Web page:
Armenians of Whitinsville, Raspberry Pi Pico, YouTube, More: Sunday Afternoon ResearchBuzz, July 3, 2022


Armenian Mirror-Spectator: Armenians of Whitinsville Website Unveiled at Project SAVE Webinar. “On June 16, Project SAVE Armenian Photograph Archive delved into the world of Whitinsville, a small town in central Massachusetts with one of the oldest Armenian communities in the state. This presentation was cosponsored by the National Association for Armenian Studies and Research and the Armenian Cultural Center.”


ReviewGeek: New Raspberry Pi Pico W Adds Wi-Fi and Costs $6. “Now available for just $6, the Raspberry Pi Pico W uses an Infineon CYW43439 wireless chip for Wi-Fi support. This enables wireless internet support, which is particularly useful for IoT projects. Notably, the CYW43439 chip also supports Bluetooth 5.2 and Bluetooth LE, though these features aren’t enabled at launch.”

Engadget: YouTube introduces new tools to battle comment spam and account imitators. “YouTube is enacting more measures in its battle to cut down on comment spam and channel impersonation. Creators now have access to a new setting for comments in YouTube Studio. They’ll be able to select an ‘increase strictness’ option. YouTube says this builds on the ‘hold potentially inappropriate comments for review’ setting and will reduce the number of spam and identity abuse comments.”


African News Agency: Seychelles’ National Archives To Be Housed In A New Building Soon, SINCHA Says. “The Seychelles National Institute for Culture, Heritage and the Arts (SINCHA) is looking for an alternative place to house the country’s National Archives following the announcement recently that it will no longer be in the same building as the National Library.”

Texas Exes: Digital Archive at the Ransom Center Shows How the Theatre Industry Made It Through the Pandemic. “March 12, 2020, was the night the lights went out on Broadway. The curtain came down on London’s West End a few days later. By the end of the month, theatres large and small all over the world had shuttered due to COVID-19. No one knew how long the virus would keep seats empty. But Eric Colleary was busy. His phone was ringing off the hook with calls from theatre artists across the county. They wanted to know: How had previous generations of thespians dealt with such situations? Could the past help them understand how to respond to this present crisis?”


MakeUseOf: What Is Leakware? Here’s What You Need to Know. “Leakware attackers will threaten to release the confidential information they’ve stolen from the victim(s) if their demands are not met. These demands are usually financial and come in the form of a typical ransom (which is why leakware is a kind of ransomware). Leakware attackers will often ensure that the data they steal is highly sensitive to put as much pressure on the victim as possible.”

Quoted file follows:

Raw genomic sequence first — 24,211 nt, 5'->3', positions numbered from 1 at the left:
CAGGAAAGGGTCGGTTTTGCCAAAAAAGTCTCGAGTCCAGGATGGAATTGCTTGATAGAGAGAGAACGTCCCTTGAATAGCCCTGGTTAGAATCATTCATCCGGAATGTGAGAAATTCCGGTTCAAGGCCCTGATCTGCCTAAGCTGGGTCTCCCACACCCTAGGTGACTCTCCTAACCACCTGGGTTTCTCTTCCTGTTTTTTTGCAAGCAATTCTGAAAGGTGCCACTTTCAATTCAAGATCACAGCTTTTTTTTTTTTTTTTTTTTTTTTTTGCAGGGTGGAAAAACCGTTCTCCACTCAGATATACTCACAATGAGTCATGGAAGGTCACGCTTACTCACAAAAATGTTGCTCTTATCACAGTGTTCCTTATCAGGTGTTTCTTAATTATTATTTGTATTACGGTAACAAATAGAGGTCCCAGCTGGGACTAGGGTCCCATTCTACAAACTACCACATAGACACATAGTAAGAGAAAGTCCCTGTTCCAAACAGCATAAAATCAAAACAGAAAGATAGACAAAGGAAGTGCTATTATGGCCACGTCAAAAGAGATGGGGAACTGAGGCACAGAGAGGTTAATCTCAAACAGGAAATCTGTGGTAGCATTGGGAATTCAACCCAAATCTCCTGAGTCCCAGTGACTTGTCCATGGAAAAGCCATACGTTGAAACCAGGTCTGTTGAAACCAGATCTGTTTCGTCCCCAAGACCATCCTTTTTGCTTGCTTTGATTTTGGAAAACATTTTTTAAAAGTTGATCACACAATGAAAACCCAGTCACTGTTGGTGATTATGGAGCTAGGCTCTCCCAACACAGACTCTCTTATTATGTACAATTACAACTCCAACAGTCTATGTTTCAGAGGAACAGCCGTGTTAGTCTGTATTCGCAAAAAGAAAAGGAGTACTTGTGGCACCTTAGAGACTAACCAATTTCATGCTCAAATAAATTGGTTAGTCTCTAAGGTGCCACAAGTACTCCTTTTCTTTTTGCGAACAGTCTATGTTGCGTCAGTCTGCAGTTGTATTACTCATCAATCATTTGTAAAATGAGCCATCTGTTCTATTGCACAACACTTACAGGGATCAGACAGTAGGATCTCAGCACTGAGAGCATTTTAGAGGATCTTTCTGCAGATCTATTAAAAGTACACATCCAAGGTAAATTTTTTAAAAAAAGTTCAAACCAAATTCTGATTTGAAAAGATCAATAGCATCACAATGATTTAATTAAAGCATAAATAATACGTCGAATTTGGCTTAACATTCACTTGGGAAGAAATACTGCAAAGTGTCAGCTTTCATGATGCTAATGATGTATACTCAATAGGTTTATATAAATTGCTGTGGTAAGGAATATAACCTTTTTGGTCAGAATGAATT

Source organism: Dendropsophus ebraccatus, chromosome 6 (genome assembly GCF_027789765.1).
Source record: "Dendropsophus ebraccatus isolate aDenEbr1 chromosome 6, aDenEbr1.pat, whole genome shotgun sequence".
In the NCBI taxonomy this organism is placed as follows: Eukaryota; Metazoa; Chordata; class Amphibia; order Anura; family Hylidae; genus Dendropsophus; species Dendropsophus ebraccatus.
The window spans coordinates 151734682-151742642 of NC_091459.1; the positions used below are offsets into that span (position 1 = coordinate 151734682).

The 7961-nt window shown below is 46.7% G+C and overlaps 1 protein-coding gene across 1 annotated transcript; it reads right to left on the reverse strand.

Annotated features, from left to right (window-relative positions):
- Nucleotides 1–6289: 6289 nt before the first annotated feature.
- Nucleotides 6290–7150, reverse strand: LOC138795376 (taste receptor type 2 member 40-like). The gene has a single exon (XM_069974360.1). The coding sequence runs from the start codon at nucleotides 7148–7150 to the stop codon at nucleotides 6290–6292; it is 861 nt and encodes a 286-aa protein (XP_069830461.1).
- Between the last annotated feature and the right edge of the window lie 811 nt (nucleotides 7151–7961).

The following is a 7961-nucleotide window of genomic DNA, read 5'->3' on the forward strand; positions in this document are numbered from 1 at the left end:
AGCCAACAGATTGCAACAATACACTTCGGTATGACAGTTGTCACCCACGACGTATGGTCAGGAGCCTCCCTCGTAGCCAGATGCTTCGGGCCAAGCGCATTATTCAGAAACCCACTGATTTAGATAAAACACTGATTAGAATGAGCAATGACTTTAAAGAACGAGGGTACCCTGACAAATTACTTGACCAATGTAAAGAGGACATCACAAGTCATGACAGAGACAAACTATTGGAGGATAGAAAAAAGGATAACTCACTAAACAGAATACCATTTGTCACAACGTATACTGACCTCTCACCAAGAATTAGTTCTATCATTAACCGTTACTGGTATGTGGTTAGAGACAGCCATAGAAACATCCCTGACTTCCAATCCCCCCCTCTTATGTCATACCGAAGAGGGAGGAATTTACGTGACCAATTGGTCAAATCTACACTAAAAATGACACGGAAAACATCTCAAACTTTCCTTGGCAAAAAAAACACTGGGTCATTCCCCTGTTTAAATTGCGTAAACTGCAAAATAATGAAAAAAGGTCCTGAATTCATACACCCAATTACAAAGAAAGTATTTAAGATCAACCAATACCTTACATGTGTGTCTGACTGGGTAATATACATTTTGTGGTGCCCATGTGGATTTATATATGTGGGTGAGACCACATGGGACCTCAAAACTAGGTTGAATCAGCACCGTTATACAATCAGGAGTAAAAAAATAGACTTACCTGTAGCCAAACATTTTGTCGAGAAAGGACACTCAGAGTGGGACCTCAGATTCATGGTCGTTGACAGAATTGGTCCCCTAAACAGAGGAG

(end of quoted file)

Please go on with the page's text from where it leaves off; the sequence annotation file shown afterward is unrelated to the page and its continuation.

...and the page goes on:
CNN: Descendant of enslaved people can sue Harvard University over photos of half-naked ancestors, state supreme court rules. “Massachusetts’ highest court has ruled that a woman claiming to be the descendant of enslaved people can proceed with some of the claims in her lawsuit against Harvard University. The June 23 ruling from the Massachusetts Supreme Judicial Court allows Tamara Lanier to seek damages from Harvard for mistreating her when using photographs of her ancestors — images known as daguerreotypes.”

Reuters: Crypto crash threatens North Korea’s stolen funds as it ramps up weapons tests. “The nosedive in cryptocurrency markets has wiped out millions of dollars in funds stolen by North Korean hackers, four digital investigators say, threatening a key source of funding for the sanctions-stricken country and its weapons programmes. North Korea has poured resources into stealing cryptocurrencies in recent years, making it a potent hacking threat and leading to one of the largest cryptocurrency heists on record in March, in which almost $615 million was stolen, according to the U.S. Treasury.”


BBC: National Sample Survey: How India taught the world the art of collecting data. “Indian data is staring at a credibility crisis with official numbers on a range of subjects – from Covid deaths to jobs – being questioned by independent experts. But not too long ago, the country was seen as a world leader in data collection, writes author and historian Nikhil Menon.”

CNET: The World’s Biggest NFT Festival vs. the Crypto Crash of 2022. “This year’s convention, the fourth ever, took place from June 21 to 23, amid the biggest crypto market crash in years. It’s a crucial time for the burgeoning industry, and not just because of crypto’s collapse. We’re in the gestation period of NFTs evolving from blockchain oddities to real-life entertainment brands. Events like NFT.NYC give ‘Web3’ teams a chance to prove that NFT culture can produce more than scams and that legitimate companies creating real products can be built in this space.” Or not. Good afternoon, Internet…

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